Using an integrative view of psychology, neuroscience, immunology, and psychophysiology, the present review of literature curates the findings that have had an impact on the field of bereavement research and shaped its development.
Beginning with pivotal systematic descriptions of medical and psychological responses to the death of a loved one by Lindemann in the mid-1940s, this selective review integrates findings in bereavement research from studies that investigate medical outcomes after loss, their psychological predictors, and biopsychosocial mechanisms.
Morbidity and mortality after the death of a loved one have long been a topic of research. Early researchers characterized somatic and psychological symptoms and studied immune cell changes in bereaved samples. More recent research has repeatedly demonstrated increased rates of morbidity and mortality in bereaved samples, as compared with married controls, in large epidemiological studies. Recent developments also include the development of criteria for prolonged grief disorder (also termed complicated grief). Newer methods, including neuroimaging, have observed that the greatest impact of the death of a loved one is in those who have the most severe psychological grief reactions. Research addressing the mechanisms tying bereavement to medical outcomes is relatively scarce, but differences in rumination, in inflammation, and in cortisol dysregulation between those who adapt well and those who do not have been offered with some evidence.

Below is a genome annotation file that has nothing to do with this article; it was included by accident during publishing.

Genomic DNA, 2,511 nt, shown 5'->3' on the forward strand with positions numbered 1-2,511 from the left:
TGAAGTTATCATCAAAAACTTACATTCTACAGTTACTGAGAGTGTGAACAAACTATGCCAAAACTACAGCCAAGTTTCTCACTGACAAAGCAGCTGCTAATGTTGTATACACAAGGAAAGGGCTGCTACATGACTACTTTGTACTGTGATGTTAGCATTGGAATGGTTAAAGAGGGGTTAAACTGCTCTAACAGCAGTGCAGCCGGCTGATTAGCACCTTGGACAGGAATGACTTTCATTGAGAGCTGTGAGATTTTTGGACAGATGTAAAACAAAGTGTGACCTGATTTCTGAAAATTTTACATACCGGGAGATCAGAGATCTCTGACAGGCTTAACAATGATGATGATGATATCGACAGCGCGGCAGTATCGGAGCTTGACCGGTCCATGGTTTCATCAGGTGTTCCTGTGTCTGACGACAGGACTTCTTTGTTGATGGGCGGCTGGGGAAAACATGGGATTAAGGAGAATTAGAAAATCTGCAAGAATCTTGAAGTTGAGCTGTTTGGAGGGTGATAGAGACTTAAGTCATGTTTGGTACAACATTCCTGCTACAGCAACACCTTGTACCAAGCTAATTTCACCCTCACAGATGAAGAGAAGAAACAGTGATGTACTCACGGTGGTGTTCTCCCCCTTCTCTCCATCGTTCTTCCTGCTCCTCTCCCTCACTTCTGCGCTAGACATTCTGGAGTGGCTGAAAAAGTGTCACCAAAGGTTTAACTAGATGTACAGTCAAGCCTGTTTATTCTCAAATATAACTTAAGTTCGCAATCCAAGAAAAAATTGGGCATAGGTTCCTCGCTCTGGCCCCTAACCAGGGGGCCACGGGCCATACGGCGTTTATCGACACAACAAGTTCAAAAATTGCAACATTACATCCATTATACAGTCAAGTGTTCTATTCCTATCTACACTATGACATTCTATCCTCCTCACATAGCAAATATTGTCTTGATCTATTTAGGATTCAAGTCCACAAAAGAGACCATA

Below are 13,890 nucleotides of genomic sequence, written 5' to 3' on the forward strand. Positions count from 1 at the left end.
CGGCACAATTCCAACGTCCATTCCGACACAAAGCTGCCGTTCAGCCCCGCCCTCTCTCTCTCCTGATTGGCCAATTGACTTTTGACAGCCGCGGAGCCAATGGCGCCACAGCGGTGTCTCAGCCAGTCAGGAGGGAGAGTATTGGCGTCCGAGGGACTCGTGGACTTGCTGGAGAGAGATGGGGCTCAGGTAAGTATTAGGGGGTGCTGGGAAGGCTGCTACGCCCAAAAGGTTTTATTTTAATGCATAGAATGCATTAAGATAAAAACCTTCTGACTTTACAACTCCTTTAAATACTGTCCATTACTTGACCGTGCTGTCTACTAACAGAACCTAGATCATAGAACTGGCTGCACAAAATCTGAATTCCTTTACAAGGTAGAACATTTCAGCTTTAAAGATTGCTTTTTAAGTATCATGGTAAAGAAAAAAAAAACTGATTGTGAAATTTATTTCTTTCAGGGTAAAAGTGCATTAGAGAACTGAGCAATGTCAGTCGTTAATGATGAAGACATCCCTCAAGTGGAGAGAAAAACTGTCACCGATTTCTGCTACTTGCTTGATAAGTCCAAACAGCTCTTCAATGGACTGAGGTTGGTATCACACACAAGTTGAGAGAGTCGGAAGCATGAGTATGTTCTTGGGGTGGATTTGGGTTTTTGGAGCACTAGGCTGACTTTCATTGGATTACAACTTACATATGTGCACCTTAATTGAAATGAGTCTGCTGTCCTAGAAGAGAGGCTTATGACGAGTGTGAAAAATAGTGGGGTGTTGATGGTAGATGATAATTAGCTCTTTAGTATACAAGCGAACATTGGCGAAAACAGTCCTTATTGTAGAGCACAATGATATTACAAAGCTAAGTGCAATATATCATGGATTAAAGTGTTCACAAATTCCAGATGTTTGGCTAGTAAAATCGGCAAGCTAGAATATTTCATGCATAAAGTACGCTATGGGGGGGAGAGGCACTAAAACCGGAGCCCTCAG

Recommendations to propel the field forward include longitudinal studies to understand differences between acute reactions and later adaptation, comparing samples with grief disorders from those with more typical responses, and integrating responses in brain, mind, and body.